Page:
Floral arragement by Flowers by Semia

Since all your floral designs are so strongly inspired by the ever-changing rhythms of nature, is there a time of year that you love working with the most? 

That’s so tough! I will say the biggest source of inspiration for our work is nature and its colors, as well as the movement of flowers and foliage. It’s a big reason why we grow as many of our own flowers as we can and support local farmers, because the locally grown blooms offer so much variety. There are always little abnormalities that make the difference to our designs that would never arise in your average warehouse flowers. Even just watching the color variation in those leaves on the chainlink fence outside—that’s where we draw our inspiration from. And I think every season provides literally a whole new set of inspirations! That’s why our work can remain ever-changing, fresh, and not stagnant. 

I will say that there’s something about spring, where the world and our earth is awakening. That, for me, just holds so much anticipation. I get so excited about the year when I start to see little green things popping up. It might be the most exciting time of year and most potential-filled. But I’d be lying if I said the changing colors on the leaves didn’t also get me all excited too!


Semia Dunne of Flowers by Semia

Photo by Tiffany Medrano

You have a young son who often makes an appearance on the company Instagram—does he enjoy helping you out in the fields? And when not in the fields, what are you favorite things to do together as a family?

He loves it. Luke takes so much enjoyment in being outside, and he knows the names of flowers. He does a lot of farming with us, and from a very early age could identify an herb by its appearance or a carrot from the leaves on the ground. We have a standing joke at this point that we always keep scissors in the car because we never know what Mom’s going to see on the side of the road!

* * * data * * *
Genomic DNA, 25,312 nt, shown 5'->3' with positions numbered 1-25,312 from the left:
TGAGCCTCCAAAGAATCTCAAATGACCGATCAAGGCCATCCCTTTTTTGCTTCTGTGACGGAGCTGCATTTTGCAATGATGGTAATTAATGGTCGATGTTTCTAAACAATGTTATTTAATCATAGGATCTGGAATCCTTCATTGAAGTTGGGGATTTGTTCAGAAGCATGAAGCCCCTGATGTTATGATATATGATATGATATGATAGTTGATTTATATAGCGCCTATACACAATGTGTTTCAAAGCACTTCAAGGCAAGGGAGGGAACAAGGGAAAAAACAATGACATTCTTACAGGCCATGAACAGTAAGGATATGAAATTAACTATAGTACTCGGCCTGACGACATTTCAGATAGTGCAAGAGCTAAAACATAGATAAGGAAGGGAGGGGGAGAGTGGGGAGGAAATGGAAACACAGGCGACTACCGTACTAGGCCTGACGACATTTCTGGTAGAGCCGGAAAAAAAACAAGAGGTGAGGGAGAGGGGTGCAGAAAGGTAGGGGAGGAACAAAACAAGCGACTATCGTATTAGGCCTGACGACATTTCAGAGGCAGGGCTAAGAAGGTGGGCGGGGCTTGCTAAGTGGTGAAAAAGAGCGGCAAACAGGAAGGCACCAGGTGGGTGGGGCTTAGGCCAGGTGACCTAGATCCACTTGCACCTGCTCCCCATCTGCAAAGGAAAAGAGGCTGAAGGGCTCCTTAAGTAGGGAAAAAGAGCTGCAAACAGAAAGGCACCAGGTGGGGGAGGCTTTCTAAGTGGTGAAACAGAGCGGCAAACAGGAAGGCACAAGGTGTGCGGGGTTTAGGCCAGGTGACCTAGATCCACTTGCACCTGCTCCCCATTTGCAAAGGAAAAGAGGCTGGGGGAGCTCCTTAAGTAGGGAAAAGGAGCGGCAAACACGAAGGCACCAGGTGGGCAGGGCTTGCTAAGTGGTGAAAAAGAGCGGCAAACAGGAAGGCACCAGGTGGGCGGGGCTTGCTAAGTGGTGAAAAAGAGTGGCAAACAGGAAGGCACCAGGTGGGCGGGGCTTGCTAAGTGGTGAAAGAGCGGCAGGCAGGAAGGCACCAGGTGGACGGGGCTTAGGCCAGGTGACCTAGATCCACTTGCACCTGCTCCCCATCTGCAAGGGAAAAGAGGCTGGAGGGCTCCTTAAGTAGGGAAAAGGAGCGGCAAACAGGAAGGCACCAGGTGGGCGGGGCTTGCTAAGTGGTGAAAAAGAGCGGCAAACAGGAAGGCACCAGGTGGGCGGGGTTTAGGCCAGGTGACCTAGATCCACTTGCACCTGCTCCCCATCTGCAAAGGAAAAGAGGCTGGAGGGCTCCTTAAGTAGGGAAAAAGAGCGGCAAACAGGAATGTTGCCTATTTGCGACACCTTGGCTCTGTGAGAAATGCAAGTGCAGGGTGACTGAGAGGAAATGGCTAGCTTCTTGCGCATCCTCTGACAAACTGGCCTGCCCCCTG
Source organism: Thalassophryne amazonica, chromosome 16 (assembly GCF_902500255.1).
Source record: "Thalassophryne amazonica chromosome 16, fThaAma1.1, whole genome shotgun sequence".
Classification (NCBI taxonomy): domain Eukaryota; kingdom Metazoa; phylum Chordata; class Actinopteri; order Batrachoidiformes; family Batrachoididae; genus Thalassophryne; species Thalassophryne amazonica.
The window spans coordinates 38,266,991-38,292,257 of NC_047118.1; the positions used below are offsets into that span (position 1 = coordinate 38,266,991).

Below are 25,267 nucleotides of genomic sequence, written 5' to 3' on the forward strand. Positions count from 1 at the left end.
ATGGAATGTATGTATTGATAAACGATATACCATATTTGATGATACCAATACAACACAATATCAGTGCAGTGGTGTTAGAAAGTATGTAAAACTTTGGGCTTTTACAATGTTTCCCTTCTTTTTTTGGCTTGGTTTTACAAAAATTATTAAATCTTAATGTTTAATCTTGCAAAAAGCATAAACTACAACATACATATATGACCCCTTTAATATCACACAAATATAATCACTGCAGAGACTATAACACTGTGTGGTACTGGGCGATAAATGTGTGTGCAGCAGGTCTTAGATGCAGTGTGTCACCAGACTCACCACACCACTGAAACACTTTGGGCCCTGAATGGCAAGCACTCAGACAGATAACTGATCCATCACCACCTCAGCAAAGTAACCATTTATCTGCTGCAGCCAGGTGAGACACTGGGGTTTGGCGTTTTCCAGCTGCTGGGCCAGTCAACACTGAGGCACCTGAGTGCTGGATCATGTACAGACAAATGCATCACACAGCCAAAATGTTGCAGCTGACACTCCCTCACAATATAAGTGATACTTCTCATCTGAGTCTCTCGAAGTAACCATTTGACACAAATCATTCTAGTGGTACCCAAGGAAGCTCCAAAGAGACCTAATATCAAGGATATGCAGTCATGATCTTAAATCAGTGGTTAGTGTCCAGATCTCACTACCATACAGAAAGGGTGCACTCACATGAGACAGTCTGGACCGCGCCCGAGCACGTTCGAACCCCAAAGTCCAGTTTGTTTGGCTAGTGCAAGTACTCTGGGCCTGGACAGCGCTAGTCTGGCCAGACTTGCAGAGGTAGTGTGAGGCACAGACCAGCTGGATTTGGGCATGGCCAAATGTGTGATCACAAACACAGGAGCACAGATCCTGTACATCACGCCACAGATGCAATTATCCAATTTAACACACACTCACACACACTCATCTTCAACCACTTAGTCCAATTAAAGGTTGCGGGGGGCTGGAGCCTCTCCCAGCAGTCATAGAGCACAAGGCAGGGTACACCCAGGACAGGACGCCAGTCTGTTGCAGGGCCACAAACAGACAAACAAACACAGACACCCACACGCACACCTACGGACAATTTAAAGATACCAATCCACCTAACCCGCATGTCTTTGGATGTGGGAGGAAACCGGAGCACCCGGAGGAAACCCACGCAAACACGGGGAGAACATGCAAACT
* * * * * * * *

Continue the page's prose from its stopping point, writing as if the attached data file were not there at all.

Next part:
It was always important to me that he spend a lot of his childhood outside, and luckily enough he has been right beside my side through the whole process from a very young age. We do things like drive the John Deere Gator around, pick flowers, and plant together. I try and get him as involved as I can without making it feel overwhelming and allowing it to still be fun. This year he planted his own corn all by himself from start to finish. I think that’s great, for a little person to value the earth.

Luke has really gotten into horseback riding lately, so personally I love to watch him at his horse shows. I love to see him learning and respecting an animal in that way, and I think it’s been very good for him. Otherwise, my family loves to cook together, we love to walk in our woods, and we really enjoy spending time in Little Compton. We always do our apple picking up there and visit the farms. Every summer we rent a house for a week, and that’s my time away from the studio where we focus on doing all the Little Compton things—like going to Briggs Beach—and it’s just us. 


The latest harvest in the Flowers by Semia studio

Photo by Allison Markova

Flowers aren’t your only interest, so I’ve been told—what kinds of things outside your industry inspire you?